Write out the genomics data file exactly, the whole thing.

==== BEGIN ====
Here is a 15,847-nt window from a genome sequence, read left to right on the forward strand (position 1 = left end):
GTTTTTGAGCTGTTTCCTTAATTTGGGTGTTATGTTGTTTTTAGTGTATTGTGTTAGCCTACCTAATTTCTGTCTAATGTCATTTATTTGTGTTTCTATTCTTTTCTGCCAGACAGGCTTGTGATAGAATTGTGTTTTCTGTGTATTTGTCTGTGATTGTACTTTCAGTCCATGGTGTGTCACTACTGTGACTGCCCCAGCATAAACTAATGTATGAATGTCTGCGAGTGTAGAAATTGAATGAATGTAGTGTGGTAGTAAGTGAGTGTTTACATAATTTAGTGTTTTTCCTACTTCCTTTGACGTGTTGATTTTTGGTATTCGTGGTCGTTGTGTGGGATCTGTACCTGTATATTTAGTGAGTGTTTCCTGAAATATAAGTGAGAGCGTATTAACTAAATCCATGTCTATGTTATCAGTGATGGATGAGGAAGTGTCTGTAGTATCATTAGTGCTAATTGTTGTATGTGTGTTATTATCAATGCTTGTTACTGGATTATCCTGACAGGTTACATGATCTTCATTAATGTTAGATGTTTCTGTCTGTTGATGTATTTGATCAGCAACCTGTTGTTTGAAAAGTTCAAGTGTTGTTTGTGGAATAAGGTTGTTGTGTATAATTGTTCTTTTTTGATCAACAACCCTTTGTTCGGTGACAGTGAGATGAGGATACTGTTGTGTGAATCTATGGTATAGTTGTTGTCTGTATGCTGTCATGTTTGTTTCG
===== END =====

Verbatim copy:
Here is a 15,847-nt window from a genome sequence, read left to right on the forward strand (position 1 = left end):
GTTTTTGAGCTGTTTCCTTAATTTGGGTGTTATGTTGTTTTTAGTGTATTGTGTTAGCCTACCTAATTTCTGTCTAATGTCATTTATTTGTGTTTCTATTCTTTTCTGCCAGACAGGCTTGTGATAGAATTGTGTTTTCTGTGTATTTGTCTGTGATTGTACTTTCAGTCCATGGTGTGTCACTACTGTGACTGCCCCAGCATAAACTAATGTATGAATGTCTGCGAGTGTAGAAATTGAATGAATGTAGTGTGGTAGTAAGTGAGTGTTTACATAATTTAGTGTTTTTCCTACTTCCTTTGACGTGTTGATTTTTGGTATTCGTGGTCGTTGTGTGGGATCTGTACCTGTATATTTAGTGAGTGTTTCCTGAAATATAAGTGAGAGCGTATTAACTAAATCCATGTCTATGTTATCAGTGATGGATGAGGAAGTGTCTGTAGTATCATTAGTGCTAATTGTTGTATGTGTGTTATTATCAATGCTTGTTACTGGATTATCCTGACAGGTTACATGATCTTCATTAATGTTAGATGTTTCTGTCTGTTGATGTATTTGATCAGCAACCTGTTGTTTGAAAAGTTCAAGTGTTGTTTGTGGAATAAGGTTGTTGTGTATAATTGTTCTTTTTTGATCAACAACCCTTTGTTCGGTGACAGTGAGATGAGGATACTGTTGTGTGAATCTATGGTATAGTTGTTGTCTGTATGCTGTCATGTTTGTTTCG